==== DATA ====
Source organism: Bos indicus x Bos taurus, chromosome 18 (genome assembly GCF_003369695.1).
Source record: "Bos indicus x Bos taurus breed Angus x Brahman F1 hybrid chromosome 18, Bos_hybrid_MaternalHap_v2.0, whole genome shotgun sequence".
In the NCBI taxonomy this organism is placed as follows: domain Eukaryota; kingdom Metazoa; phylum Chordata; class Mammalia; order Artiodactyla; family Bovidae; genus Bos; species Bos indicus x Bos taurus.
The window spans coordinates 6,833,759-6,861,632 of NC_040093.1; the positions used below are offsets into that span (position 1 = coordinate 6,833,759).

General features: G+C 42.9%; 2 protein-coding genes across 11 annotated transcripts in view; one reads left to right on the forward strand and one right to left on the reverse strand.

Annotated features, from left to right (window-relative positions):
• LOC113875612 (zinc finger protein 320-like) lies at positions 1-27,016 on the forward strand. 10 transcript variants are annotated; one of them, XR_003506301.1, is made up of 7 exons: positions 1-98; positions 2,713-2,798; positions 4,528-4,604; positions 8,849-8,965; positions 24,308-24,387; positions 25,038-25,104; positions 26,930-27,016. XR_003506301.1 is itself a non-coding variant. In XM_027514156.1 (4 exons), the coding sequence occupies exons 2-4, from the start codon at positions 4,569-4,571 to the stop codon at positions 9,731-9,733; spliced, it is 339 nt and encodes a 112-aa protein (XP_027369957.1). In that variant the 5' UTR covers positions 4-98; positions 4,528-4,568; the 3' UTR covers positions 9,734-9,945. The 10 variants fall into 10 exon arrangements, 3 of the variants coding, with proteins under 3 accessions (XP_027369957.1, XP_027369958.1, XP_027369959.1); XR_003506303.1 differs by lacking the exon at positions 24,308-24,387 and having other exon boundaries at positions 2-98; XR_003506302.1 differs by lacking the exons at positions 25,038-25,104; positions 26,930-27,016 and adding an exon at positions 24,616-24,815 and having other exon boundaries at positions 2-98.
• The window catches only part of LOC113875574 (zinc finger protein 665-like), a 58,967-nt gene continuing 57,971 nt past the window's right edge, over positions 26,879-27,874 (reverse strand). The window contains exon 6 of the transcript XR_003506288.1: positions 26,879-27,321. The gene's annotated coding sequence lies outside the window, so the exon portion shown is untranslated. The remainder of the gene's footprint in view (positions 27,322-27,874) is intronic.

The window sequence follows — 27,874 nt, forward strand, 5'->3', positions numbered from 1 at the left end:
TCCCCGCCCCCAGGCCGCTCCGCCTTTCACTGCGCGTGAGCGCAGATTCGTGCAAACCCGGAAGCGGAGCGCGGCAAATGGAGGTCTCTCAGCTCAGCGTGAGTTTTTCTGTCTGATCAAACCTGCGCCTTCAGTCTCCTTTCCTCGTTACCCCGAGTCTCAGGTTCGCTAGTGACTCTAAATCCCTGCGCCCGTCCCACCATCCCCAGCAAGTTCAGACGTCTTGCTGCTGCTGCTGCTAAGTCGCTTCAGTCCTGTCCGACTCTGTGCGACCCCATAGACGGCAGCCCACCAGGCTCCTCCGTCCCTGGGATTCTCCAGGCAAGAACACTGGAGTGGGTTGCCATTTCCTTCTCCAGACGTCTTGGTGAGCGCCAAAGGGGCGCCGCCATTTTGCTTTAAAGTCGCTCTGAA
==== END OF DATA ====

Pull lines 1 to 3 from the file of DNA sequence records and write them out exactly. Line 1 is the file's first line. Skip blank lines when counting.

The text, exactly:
Source organism: Bos indicus x Bos taurus, chromosome 18 (genome assembly GCF_003369695.1).
Source record: "Bos indicus x Bos taurus breed Angus x Brahman F1 hybrid chromosome 18, Bos_hybrid_MaternalHap_v2.0, whole genome shotgun sequence".
In the NCBI taxonomy this organism is placed as follows: domain Eukaryota; kingdom Metazoa; phylum Chordata; class Mammalia; order Artiodactyla; family Bovidae; genus Bos; species Bos indicus x Bos taurus.